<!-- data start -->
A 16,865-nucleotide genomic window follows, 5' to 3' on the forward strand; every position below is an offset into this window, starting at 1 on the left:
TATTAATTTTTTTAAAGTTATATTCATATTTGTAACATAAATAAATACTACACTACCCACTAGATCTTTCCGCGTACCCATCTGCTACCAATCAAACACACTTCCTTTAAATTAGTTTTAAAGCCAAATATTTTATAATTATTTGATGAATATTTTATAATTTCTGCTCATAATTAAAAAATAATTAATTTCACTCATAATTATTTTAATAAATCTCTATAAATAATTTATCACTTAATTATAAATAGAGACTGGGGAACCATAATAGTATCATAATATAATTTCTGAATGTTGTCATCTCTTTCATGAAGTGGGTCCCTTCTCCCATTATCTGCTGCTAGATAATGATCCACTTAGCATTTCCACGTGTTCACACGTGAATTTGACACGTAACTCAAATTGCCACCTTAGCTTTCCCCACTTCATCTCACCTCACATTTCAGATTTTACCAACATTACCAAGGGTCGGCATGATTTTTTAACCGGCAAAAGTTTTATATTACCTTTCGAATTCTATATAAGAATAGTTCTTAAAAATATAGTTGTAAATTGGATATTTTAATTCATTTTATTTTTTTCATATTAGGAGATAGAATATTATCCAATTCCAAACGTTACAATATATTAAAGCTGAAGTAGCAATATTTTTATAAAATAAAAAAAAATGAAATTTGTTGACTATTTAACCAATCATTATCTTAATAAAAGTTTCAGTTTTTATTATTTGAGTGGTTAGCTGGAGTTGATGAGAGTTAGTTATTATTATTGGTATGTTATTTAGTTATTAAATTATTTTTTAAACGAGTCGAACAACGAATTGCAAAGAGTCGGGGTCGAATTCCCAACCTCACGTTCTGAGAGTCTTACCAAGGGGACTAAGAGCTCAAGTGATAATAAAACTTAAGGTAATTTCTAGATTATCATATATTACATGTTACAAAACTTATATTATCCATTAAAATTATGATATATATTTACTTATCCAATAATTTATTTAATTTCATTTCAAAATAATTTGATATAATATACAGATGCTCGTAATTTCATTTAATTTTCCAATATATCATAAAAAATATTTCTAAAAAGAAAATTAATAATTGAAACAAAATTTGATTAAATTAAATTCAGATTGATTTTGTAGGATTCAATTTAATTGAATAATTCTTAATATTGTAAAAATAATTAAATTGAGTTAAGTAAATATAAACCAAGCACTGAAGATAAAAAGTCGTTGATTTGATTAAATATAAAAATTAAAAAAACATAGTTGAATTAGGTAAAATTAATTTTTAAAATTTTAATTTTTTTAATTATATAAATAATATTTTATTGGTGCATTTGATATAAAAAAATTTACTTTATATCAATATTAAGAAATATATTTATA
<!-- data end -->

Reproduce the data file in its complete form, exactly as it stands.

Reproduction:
A 16,865-nucleotide genomic window follows, 5' to 3' on the forward strand; every position below is an offset into this window, starting at 1 on the left:
TATTAATTTTTTTAAAGTTATATTCATATTTGTAACATAAATAAATACTACACTACCCACTAGATCTTTCCGCGTACCCATCTGCTACCAATCAAACACACTTCCTTTAAATTAGTTTTAAAGCCAAATATTTTATAATTATTTGATGAATATTTTATAATTTCTGCTCATAATTAAAAAATAATTAATTTCACTCATAATTATTTTAATAAATCTCTATAAATAATTTATCACTTAATTATAAATAGAGACTGGGGAACCATAATAGTATCATAATATAATTTCTGAATGTTGTCATCTCTTTCATGAAGTGGGTCCCTTCTCCCATTATCTGCTGCTAGATAATGATCCACTTAGCATTTCCACGTGTTCACACGTGAATTTGACACGTAACTCAAATTGCCACCTTAGCTTTCCCCACTTCATCTCACCTCACATTTCAGATTTTACCAACATTACCAAGGGTCGGCATGATTTTTTAACCGGCAAAAGTTTTATATTACCTTTCGAATTCTATATAAGAATAGTTCTTAAAAATATAGTTGTAAATTGGATATTTTAATTCATTTTATTTTTTTCATATTAGGAGATAGAATATTATCCAATTCCAAACGTTACAATATATTAAAGCTGAAGTAGCAATATTTTTATAAAATAAAAAAAAATGAAATTTGTTGACTATTTAACCAATCATTATCTTAATAAAAGTTTCAGTTTTTATTATTTGAGTGGTTAGCTGGAGTTGATGAGAGTTAGTTATTATTATTGGTATGTTATTTAGTTATTAAATTATTTTTTAAACGAGTCGAACAACGAATTGCAAAGAGTCGGGGTCGAATTCCCAACCTCACGTTCTGAGAGTCTTACCAAGGGGACTAAGAGCTCAAGTGATAATAAAACTTAAGGTAATTTCTAGATTATCATATATTACATGTTACAAAACTTATATTATCCATTAAAATTATGATATATATTTACTTATCCAATAATTTATTTAATTTCATTTCAAAATAATTTGATATAATATACAGATGCTCGTAATTTCATTTAATTTTCCAATATATCATAAAAAATATTTCTAAAAAGAAAATTAATAATTGAAACAAAATTTGATTAAATTAAATTCAGATTGATTTTGTAGGATTCAATTTAATTGAATAATTCTTAATATTGTAAAAATAATTAAATTGAGTTAAGTAAATATAAACCAAGCACTGAAGATAAAAAGTCGTTGATTTGATTAAATATAAAAATTAAAAAAACATAGTTGAATTAGGTAAAATTAATTTTTAAAATTTTAATTTTTTTAATTATATAAATAATATTTTATTGGTGCATTTGATATAAAAAAATTTACTTTATATCAATATTAAGAAATATATTTATA